Model abstract classes are annotated with @MappedSupperclass, and model classes are of course annotated with @Entity.

Following are two code snippets, for two mapped super classes BaseEntity and BaseEvent.

@MappedSuperclass
abstract class BaseEntity extends Serializable {
 @Id
 @GeneratedValue
 @Column(name = "id", length = 36)
 @Type(`type` = "uuid-char")
 var id: UUID = _
}
@MappedSuperclass
abstract class BaseEvent extends BaseEntity {
 @Type(`type` = "uuid-char")
 @JoinColumn(name = "meter_id")
 @ManyToOne(fetch = FetchType.LAZY)
 var meter: Meter = _
}

Since our entity classes have to have a default constructor we are adding a companion object to each of the classes to define helper constructors for instantiating objects (from a Service layer for example).

The code snippet below shows an example of Meter domain entity implementation.

@Entity
@Table(name = "meter")
class Meter extends BaseEntity {
 @Column(name = "name", unique = true, nullable = false)
 var name: String = _
 
 @Column(name = "label")
 var label: String = _
}
 
object Meter {
 def apply(name: String, label: Option[String]): Meter = {
   val meter = new Meter
   meter.name = name
   meter.label = label.orNull
   meter
 }
 
 def apply(id: UUID, name: String, label: Option[String]): Meter = {
   val meter = new Meter
   meter.id = id
   meter.name = name
   meter.label = label.orNull
   meter
 }
}

Check out the repository for the Alert and Notification model definition.

Create repositories

For repositories, we create a root interface for each of the model classes containing simple prototypes on what we want to do on our model. For example, we show here MeterRepository trait:

trait MeterRepository {
  def add(meter: Meter): Meter
  def update(meter: Meter): Meter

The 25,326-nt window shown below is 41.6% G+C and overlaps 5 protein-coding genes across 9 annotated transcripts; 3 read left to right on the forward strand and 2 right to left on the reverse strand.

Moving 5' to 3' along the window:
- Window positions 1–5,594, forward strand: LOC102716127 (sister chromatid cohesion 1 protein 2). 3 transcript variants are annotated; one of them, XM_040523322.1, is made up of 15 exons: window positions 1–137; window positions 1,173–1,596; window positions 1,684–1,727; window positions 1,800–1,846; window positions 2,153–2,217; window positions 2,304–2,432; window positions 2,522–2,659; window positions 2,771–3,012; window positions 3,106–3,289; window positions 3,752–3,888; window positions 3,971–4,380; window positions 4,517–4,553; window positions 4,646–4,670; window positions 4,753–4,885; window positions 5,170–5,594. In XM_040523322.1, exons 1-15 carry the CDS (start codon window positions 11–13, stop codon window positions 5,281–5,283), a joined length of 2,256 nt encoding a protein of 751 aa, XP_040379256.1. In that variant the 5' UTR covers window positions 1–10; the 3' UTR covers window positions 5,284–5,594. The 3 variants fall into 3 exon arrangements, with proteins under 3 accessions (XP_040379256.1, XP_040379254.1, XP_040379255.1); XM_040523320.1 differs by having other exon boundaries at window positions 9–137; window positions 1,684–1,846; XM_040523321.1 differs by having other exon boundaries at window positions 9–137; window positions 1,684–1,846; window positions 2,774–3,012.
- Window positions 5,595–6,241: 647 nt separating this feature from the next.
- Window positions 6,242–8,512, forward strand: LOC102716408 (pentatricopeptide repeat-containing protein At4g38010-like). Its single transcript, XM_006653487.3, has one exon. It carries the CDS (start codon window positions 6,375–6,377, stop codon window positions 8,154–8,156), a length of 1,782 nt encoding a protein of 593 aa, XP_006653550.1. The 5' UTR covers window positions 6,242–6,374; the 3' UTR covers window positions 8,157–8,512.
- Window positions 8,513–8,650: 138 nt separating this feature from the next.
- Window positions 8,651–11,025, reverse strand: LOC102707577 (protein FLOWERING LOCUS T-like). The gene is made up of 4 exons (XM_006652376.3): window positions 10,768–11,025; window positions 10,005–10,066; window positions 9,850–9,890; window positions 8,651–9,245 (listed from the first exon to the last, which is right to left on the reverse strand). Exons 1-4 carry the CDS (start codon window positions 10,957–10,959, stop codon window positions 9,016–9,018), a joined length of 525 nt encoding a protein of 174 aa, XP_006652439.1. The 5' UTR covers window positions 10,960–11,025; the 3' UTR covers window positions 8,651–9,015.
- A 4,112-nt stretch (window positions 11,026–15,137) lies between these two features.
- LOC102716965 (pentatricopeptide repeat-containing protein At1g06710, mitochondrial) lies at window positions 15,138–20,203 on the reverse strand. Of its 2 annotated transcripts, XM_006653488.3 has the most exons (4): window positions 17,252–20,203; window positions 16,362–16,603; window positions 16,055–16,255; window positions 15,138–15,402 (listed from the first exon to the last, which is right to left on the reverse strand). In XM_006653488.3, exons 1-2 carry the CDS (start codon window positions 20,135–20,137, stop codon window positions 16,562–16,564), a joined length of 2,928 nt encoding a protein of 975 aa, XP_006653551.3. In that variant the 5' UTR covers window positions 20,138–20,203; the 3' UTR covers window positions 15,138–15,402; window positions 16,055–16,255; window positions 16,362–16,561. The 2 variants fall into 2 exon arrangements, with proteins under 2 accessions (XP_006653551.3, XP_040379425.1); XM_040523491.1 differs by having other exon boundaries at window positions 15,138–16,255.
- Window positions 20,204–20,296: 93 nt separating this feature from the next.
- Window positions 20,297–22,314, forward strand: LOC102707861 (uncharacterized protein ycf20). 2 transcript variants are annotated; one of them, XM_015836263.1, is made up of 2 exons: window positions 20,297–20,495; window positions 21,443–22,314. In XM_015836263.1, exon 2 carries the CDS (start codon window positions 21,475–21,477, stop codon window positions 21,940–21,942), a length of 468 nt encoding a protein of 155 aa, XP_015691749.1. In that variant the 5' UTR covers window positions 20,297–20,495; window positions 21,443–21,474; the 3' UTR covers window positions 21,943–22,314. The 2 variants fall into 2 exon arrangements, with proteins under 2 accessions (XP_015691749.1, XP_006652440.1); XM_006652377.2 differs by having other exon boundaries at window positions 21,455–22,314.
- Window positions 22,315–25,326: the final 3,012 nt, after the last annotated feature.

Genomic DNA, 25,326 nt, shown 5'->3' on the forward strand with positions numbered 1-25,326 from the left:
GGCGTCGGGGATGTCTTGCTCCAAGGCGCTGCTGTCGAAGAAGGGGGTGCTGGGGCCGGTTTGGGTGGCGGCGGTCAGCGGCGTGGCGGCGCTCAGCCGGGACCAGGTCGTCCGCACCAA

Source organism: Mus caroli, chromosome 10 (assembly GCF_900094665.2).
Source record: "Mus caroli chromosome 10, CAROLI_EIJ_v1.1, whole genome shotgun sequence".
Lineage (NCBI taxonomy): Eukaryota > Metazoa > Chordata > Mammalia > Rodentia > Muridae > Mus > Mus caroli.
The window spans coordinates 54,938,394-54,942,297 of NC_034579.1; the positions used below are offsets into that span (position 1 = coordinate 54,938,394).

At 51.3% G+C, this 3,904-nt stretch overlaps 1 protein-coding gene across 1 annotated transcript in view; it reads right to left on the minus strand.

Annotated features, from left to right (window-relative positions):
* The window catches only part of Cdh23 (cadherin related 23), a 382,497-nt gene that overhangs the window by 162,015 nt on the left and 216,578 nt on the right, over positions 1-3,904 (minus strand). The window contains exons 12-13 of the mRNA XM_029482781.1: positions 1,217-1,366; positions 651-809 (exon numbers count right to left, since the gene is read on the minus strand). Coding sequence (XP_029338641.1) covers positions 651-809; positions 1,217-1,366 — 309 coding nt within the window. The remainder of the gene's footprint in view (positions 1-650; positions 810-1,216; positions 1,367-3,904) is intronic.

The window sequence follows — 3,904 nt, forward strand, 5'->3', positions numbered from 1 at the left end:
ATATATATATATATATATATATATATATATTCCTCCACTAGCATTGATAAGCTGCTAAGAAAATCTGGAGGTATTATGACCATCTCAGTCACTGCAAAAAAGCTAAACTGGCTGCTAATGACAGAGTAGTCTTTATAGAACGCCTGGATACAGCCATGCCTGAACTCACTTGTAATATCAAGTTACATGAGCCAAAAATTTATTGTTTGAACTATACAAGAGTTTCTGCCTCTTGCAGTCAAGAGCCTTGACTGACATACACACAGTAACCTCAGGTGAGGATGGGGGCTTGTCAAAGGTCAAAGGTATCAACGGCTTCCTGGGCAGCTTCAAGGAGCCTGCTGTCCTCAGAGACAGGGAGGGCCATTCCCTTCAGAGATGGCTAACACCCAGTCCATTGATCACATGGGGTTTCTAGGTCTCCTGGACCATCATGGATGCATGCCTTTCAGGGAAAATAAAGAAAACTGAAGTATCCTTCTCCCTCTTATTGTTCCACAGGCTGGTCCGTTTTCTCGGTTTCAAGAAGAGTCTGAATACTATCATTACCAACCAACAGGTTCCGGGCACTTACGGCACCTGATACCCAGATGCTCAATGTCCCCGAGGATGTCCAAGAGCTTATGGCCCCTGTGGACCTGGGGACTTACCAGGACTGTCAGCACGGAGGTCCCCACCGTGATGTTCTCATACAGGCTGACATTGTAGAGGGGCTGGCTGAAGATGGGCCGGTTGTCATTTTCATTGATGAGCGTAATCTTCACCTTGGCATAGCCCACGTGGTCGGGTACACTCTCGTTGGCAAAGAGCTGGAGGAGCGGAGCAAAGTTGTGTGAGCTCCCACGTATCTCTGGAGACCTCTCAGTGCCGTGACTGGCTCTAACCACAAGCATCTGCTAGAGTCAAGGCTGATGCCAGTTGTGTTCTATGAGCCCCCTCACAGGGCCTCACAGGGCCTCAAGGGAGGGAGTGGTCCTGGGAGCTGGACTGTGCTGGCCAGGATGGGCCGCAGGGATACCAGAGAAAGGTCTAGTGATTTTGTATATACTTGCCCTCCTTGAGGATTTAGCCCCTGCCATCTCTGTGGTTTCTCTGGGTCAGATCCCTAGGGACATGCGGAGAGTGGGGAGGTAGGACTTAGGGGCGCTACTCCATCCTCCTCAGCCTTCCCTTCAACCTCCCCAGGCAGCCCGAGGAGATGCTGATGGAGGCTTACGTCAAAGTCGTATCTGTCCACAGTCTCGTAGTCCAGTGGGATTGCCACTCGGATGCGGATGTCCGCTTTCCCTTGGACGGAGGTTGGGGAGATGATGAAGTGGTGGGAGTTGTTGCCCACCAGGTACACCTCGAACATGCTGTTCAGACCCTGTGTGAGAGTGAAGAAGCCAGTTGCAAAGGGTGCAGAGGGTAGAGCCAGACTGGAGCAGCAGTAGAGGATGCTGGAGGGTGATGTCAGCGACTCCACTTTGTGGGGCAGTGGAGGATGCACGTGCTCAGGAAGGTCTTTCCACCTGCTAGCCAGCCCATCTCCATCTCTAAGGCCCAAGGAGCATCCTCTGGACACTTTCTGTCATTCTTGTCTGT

def list(pageable: Pageable): Page[Meter]
  def get(name: String): Option[Meter]
  def remove(meter: Meter): Unit
  def removeByName(meterName: String): Unit
  def filterByNameOrLabel(pattern: String, pageable: Pageable): Page[Meter]
}

Notice we use scala types for Option, or we would use scala.List in our trait if we had functions returning a list of objects. That is the main reason why we want to have separate trait that will be used by our code.

For the implementation we define another trait which will then extend our MeterRepository and Spring JPA Data JpaRepository. We override MeterRepository methods and use creation of either JPQL query or method names to create protected methods used with the implementation.

Our implementation also transforms, in our example Optional to Option, using scala implicit transformations to go from Java to pure Scala.  

@Transactional(propagation = Propagation.MANDATORY)
trait MeterRepositoryImpl extends MeterRepository
  with JpaRepository[Meter, UUID] {
  override def add(meter: Meter): Meter = save(meter)
  override def update(meter: Meter): Meter = save(meter)
  override def list(pageable: Pageable): Page[Meter] = findAll(pageable)
  override def remove(meter: Meter): Unit = delete(meter)
  override def removeByName(meterName: String): Unit = deleteByName(meterName)
  override def get(name: String): Option[Meter] = findByName(name).toScala
  override def filterByNameOrLabel(pattern: String, pageable: Pageable): Page[Meter] = findByNameOrLabel(pattern, pageable)
 
  protected def findByName(name: String): Optional[Meter]
  protected def deleteByName(name: String): Unit
 @Query("select m from Meter m where m.name like %:pattern% or m.label like %:pattern%")
  protected def findByNameOrLabel(@Param("pattern") pattern: String, pageable: Pageable): 
  Page[Meter]
}

Checkout the rest of the implementation on the Github repository.

To be continued.

In this blog, we described how simple it is to set up the Scala project that uses Spring Data JPA. You might have noticed that we also introduced all the dependencies for the ScalaTests, that is because in the next blog we will talk more about the practice of writing integration tests for our repository implementations.